Group Managing Director Programmes and Support Nigel Whitehead, discusses the benefit of disruptive technology and how staying ahead of the curve is vitally important to BAE Systems.
Group Managing Director, Programmes and Support: Nigel Whitehead
On Friday I spoke at a Financial Times executive breakfast briefing on disruptive technology. My main message was that well thought through advances in science and technology are generally a good thing and should be embraced by companies and individuals alike. Change can often be unsettling, but the truth is that if you don’t disrupt your own approach then someone else will.
Whether it’s a new market entrant or a new threat posed to the military, we in the defence industry are comfortable with the notion of disruptive technology. Staying ahead of the curve on new technology is vitally important to us, and in 2014 BAE Systems spent £1.34 billion on research and development (of which £137 million was funded by the Group).
Some examples of disruptive technologies that will likely impact us in the future include:
- Augmented reality: an opportunity to revolutionise how we design and manufacture products, how we conduct training, and enable operators to take control of their environments like never before;
- Robotics: used in assembly and low volume manufacture, including ‘co-botics’ where humans work safely alongside robots to enhance production line efficiency;
- Self-healing materials: new advances in materials technology offering the potential for self-repair;
- Cyber resilience: the ability to use cyber techniques to defend against enemy threats;
- Quantum computing: a leap in computing capability which could solve problems orders of magnitude faster than today.
Artificial intelligence is also an important area for us. Intelligent systems can help our armed forces to do their job more effectively, keep them out of harm’s way, and enable them to make better decisions, faster, though it’s important that a human is always part of the decision-making process. What we are talking about here is human–machine collaboration. Typhoon is a great example of this. The flight computers fly the aircraft taking inputs from the pilot, freeing the pilot to focus on being the master tactician and principal decision maker.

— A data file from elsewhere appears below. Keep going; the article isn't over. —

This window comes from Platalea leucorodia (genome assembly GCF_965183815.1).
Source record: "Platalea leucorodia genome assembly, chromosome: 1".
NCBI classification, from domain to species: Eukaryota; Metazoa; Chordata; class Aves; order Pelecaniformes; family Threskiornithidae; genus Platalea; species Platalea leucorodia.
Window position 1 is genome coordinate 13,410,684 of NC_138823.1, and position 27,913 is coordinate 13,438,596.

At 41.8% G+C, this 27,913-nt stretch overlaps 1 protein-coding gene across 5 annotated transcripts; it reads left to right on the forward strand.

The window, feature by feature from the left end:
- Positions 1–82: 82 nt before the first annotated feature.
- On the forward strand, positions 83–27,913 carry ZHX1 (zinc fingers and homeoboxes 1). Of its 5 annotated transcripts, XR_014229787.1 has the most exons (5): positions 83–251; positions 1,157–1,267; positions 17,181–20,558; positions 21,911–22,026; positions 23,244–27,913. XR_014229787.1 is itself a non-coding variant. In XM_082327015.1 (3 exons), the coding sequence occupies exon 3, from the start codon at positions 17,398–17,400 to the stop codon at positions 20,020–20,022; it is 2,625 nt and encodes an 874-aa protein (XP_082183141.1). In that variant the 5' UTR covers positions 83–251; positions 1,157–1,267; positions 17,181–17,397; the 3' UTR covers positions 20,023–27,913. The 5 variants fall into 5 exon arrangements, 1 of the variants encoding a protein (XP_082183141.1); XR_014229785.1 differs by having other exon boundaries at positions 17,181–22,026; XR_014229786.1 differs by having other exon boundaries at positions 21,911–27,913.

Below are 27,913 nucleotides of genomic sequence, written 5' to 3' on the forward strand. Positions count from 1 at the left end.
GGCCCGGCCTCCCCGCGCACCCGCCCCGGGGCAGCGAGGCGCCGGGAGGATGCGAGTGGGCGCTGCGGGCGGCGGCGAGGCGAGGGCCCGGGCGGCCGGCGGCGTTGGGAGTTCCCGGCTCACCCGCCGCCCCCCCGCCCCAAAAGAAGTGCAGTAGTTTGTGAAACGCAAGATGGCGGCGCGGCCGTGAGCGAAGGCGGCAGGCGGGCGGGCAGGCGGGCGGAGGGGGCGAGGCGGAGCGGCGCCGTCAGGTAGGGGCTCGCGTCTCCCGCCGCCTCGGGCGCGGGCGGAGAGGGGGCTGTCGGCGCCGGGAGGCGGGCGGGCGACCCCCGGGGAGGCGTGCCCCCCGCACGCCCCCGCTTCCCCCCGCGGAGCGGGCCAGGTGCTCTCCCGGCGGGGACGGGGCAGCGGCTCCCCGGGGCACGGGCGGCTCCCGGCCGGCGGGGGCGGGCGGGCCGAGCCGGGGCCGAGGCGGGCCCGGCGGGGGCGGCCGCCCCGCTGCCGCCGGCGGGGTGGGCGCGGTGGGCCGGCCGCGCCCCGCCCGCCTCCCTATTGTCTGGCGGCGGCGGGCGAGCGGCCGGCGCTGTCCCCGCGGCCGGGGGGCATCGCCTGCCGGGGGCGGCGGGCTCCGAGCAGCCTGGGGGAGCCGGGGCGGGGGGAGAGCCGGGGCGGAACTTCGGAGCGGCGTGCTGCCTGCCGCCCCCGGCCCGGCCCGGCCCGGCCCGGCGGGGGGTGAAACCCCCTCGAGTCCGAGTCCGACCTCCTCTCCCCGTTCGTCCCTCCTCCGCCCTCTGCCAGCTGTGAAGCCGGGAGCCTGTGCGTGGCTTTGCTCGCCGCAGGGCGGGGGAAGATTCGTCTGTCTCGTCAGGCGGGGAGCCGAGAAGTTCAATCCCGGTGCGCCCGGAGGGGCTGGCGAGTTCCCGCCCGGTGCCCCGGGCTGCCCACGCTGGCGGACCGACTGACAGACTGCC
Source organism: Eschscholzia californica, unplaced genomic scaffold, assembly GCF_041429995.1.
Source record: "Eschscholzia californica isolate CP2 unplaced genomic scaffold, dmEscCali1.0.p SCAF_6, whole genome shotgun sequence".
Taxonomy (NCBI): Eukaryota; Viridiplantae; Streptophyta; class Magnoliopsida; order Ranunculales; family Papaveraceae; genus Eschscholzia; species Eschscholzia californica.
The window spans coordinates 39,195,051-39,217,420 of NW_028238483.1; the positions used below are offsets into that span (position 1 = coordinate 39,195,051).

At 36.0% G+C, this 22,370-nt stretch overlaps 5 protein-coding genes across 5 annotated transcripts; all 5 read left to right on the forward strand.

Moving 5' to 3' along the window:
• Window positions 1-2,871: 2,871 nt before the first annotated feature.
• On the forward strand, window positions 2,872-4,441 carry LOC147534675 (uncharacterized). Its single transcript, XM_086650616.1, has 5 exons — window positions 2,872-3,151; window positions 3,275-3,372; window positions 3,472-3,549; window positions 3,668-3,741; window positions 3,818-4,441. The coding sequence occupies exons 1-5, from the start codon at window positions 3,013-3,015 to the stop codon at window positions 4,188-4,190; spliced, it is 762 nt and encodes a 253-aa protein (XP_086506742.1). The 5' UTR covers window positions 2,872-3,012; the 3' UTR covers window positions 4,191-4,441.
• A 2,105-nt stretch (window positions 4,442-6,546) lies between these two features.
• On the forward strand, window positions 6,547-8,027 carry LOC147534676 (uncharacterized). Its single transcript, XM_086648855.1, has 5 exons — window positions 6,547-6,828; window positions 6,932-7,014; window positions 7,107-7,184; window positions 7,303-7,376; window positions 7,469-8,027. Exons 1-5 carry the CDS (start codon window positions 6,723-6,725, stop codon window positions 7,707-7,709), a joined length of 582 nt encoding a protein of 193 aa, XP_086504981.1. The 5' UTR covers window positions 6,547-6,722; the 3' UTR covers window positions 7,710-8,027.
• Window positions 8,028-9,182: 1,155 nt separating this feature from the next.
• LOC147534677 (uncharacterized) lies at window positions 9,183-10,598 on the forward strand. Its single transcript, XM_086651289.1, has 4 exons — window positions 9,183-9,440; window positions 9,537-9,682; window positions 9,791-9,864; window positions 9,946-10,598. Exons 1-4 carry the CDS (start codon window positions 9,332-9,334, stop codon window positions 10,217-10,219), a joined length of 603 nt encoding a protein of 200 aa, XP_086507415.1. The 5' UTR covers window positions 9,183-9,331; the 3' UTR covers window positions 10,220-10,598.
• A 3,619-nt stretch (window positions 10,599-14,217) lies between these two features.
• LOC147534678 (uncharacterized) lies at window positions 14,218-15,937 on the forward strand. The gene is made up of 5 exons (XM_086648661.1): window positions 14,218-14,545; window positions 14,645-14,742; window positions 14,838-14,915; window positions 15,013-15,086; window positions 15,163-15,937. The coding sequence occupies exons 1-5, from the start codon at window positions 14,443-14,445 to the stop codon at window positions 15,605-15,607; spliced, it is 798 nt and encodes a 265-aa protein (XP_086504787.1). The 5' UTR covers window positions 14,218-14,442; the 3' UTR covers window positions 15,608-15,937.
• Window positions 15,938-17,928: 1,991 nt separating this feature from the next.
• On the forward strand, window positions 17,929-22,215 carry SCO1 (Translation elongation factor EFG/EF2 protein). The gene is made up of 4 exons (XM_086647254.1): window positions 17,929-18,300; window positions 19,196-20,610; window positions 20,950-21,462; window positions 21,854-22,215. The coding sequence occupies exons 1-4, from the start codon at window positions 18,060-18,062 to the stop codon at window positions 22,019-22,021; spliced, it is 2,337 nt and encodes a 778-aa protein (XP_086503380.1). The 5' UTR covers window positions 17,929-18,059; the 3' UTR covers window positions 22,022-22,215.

Partnerships are essential if we are to unlock the full potential of disruptive technologies. We work closely with a range of partners, including governments, other major defence companies, SMEs and universities, to deliver new capabilities and cost and efficiency savings to our customers. The Taranis unmanned aircraft demonstrator programme is a terrific example of industry and government working together with an eye on the future. It has been designed and built by BAE Systems, Rolls-Royce, GE Aviation and QinetiQ working alongside the UK Ministry of Defence, military staff and scientists, as well as a significant number of other UK suppliers.
After my talk I joined a panel to discuss these themes in more depth. The other panel members were: Dave Coplin, Chief Envisioning Officer, Microsoft UK; Nick Jennings, Regius Professor of Computer Science, University of Southampton; and Mike Bell, Global Connected Car Director, Jaguar Land Rover. Please see the full video of the briefing below.